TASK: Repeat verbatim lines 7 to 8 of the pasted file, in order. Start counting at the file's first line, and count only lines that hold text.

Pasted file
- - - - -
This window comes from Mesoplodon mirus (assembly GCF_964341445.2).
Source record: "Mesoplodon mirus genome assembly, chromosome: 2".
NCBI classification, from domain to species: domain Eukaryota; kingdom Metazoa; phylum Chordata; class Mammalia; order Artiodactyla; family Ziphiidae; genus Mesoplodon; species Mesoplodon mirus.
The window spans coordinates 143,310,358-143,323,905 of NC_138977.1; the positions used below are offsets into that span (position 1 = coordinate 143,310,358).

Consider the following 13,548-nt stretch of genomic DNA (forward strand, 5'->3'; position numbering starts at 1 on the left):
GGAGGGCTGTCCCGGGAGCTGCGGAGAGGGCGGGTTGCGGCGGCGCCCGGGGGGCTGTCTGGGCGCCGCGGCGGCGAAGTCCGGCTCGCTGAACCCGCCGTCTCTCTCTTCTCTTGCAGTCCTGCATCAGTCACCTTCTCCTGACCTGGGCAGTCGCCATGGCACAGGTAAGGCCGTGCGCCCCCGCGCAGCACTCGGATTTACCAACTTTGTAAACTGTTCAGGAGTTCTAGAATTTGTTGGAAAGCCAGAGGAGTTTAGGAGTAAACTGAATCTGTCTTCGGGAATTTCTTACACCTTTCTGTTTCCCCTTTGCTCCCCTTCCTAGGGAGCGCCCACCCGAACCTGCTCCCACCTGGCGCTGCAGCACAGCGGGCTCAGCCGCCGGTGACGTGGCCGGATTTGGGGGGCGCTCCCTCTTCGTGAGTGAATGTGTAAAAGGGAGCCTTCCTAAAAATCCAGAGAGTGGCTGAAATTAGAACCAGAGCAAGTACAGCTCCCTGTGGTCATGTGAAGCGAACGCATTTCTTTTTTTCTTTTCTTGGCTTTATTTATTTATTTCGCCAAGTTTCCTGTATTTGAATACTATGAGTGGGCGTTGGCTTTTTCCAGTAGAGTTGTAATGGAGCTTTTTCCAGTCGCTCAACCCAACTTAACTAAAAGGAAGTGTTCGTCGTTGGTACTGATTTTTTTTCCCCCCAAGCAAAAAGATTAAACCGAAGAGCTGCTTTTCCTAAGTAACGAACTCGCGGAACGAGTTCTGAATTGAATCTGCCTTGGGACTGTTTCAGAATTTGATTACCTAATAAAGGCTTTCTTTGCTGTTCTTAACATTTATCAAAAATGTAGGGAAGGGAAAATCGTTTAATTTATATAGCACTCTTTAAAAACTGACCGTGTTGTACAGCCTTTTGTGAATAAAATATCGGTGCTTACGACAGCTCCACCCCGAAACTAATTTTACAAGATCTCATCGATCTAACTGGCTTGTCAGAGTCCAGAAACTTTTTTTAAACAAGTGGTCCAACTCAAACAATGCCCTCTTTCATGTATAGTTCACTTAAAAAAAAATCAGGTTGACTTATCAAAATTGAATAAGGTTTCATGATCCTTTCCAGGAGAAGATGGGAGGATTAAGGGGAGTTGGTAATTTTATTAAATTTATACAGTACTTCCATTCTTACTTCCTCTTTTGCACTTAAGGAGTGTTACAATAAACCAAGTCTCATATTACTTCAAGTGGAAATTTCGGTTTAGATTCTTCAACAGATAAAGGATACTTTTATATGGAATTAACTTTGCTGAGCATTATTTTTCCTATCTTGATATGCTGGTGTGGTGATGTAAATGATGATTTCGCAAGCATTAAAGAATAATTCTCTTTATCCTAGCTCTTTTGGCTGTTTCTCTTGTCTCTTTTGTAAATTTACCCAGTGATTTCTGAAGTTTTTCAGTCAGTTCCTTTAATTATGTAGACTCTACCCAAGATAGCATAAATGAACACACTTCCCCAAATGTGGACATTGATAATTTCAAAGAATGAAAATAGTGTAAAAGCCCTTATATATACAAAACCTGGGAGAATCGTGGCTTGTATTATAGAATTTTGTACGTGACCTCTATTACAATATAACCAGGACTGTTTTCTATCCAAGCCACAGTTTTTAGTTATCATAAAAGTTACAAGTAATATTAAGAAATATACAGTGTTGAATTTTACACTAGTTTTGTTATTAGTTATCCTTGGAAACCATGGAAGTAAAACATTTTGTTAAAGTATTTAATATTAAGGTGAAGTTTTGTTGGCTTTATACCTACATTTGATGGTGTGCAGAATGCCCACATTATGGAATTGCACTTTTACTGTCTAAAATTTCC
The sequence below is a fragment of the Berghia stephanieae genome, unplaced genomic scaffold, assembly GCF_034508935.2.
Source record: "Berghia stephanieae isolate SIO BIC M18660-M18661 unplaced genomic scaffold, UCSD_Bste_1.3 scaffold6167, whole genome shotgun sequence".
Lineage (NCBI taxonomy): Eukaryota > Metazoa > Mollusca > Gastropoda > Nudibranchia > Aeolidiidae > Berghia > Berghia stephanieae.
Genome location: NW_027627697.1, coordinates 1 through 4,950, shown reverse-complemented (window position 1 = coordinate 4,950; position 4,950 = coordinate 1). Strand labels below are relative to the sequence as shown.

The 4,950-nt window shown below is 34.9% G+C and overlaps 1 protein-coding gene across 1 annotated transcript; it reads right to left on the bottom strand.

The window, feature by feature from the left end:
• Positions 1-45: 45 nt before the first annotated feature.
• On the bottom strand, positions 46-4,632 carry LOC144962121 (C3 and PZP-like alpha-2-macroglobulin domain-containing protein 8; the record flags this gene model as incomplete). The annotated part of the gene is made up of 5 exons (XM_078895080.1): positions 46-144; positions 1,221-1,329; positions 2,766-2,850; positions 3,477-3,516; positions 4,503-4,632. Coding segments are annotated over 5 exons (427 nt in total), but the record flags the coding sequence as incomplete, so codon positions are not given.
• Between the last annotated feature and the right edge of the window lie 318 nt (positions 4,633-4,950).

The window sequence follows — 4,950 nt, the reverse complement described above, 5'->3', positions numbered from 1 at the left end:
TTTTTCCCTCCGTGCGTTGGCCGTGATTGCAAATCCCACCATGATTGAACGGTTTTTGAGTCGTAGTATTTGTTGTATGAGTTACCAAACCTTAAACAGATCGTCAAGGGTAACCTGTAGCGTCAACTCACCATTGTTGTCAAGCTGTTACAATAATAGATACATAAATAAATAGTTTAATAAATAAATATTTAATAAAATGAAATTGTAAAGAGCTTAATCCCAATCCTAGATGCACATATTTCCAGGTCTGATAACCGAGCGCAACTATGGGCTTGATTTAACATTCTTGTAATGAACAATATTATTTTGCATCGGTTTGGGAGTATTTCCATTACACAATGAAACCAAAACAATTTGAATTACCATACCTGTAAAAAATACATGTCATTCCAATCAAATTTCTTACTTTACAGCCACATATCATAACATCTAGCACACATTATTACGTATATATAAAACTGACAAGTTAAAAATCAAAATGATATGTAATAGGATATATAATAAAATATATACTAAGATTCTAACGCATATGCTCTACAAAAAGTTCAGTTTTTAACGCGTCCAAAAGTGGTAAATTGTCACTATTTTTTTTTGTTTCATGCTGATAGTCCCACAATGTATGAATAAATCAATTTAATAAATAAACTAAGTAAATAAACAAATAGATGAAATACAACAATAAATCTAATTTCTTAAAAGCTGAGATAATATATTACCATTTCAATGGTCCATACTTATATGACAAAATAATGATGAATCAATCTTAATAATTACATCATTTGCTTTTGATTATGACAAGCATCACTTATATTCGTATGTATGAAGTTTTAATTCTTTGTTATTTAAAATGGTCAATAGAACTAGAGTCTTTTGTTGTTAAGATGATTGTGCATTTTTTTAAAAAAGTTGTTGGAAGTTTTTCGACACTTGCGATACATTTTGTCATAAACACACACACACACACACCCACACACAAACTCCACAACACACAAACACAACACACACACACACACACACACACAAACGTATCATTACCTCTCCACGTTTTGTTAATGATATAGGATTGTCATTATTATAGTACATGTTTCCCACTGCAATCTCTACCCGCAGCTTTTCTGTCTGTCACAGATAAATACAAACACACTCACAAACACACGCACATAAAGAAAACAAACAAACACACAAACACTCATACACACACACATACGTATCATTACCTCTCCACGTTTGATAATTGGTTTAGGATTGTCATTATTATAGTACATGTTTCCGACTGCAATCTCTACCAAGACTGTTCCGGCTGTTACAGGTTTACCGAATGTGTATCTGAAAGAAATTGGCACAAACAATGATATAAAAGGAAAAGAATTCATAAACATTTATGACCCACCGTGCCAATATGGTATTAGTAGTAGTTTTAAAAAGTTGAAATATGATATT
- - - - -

The sequence below is a fragment of the Berghia stephanieae genome, unplaced genomic scaffold, assembly GCF_034508935.2.
Source record: "Berghia stephanieae isolate SIO BIC M18660-M18661 unplaced genomic scaffold, UCSD_Bste_1.3 scaffold6167, whole genome shotgun sequence".